Kahles, Austrian manufacturer of fine rifle optics, recently unveiled the result of what was perhaps the longest field endurance test of hunting equipment ever – a Helia rifle scope lost in the Alps for what initially appeared to be nearly four decades. After showing the long lost rifle and scope at the 2011 SHOT Show, Kahles officials made an even more startling discovery about the scope’s origins.
“When we embarked on a carbon dating test, to settle a bar bet mind you, we discovered that the Kahles scope had been lost far longer than we originally thought” stated Kahles CEO Ben Cartwright. “Imagine our surprise when we found out that the rifle and scope were over 5,300 years old.”
Further research on the scope’s origins yielded more surprising discoveries. Given the location of the find, compared with known hunting trails of the era, it was determined that the rifle and scope were likely owned by the Minnesota Iceman, discovered in 1968. “While most cavemen of that era hunted with rocks and spears, the really well-heeled ones could afford a nice bolt action” commented Cartwright.
Kahles engineers were thrilled with the scope’s perfect operational condition when it was originally believed the scope was in the wild for 30 years. “That in itself demonstrates an amazing feat of engineering” observed Kalhles Product Manager Carl Sagan. “When we found out it was really over 5,000 years old we weren’t really all that surprised. We build these things to last you know. However we were a little shocked that the Minnesota Iceman got his hands on a pre-production model. We hadn’t released those to the market 5,300 years ago. We’re guessing one of our interns borrowed it from the lab or something and got careless.”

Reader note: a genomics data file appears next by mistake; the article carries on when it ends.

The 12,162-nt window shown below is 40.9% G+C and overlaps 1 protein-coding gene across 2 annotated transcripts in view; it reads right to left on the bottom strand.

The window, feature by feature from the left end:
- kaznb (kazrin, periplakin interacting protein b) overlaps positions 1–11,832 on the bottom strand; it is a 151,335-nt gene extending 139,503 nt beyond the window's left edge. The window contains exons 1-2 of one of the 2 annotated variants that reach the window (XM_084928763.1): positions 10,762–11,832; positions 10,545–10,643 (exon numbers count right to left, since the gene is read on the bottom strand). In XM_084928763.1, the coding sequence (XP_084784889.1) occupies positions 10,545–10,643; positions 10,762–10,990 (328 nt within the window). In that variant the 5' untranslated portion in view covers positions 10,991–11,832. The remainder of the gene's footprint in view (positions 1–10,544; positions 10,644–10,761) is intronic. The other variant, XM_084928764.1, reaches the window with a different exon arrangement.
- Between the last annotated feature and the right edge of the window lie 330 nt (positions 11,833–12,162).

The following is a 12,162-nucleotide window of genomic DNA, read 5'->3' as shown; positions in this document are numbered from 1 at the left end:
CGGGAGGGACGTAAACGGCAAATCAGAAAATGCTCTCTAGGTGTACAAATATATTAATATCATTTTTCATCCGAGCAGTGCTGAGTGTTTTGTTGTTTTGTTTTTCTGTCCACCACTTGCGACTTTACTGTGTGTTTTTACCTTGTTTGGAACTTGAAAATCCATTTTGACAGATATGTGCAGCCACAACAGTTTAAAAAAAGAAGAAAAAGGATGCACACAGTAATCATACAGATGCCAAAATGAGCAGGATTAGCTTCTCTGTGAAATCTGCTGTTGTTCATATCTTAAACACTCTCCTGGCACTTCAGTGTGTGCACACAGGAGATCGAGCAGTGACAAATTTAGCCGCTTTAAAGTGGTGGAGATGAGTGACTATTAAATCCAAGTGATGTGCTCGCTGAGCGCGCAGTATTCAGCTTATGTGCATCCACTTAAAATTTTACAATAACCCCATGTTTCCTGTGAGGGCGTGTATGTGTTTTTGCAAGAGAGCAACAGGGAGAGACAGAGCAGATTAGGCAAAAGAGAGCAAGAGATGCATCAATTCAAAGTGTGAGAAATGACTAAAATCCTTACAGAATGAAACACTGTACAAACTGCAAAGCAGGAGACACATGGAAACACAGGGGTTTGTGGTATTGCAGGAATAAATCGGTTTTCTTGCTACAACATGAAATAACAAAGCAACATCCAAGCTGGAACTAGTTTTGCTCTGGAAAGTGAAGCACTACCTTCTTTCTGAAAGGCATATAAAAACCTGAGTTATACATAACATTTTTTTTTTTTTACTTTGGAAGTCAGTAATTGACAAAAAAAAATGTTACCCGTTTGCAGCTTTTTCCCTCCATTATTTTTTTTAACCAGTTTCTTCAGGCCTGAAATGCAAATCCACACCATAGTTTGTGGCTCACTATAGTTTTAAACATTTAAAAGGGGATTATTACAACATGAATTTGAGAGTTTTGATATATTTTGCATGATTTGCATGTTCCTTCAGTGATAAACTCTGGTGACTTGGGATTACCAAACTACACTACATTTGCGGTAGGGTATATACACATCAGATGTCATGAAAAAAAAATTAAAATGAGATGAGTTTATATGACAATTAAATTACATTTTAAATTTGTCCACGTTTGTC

After an exhaustive genealogical search, company officials were able to locate a descendant of the original owner in hopes of returning the scope to the family. On hearing the good news, modern day iceman Grrrug was ecstatic. “Mrmffphh urrgghhumpp grrrgxvz Kahles Scope arrgmph grrrrrq frumph” exclaimed the happy descendant of the rifle’s original owner.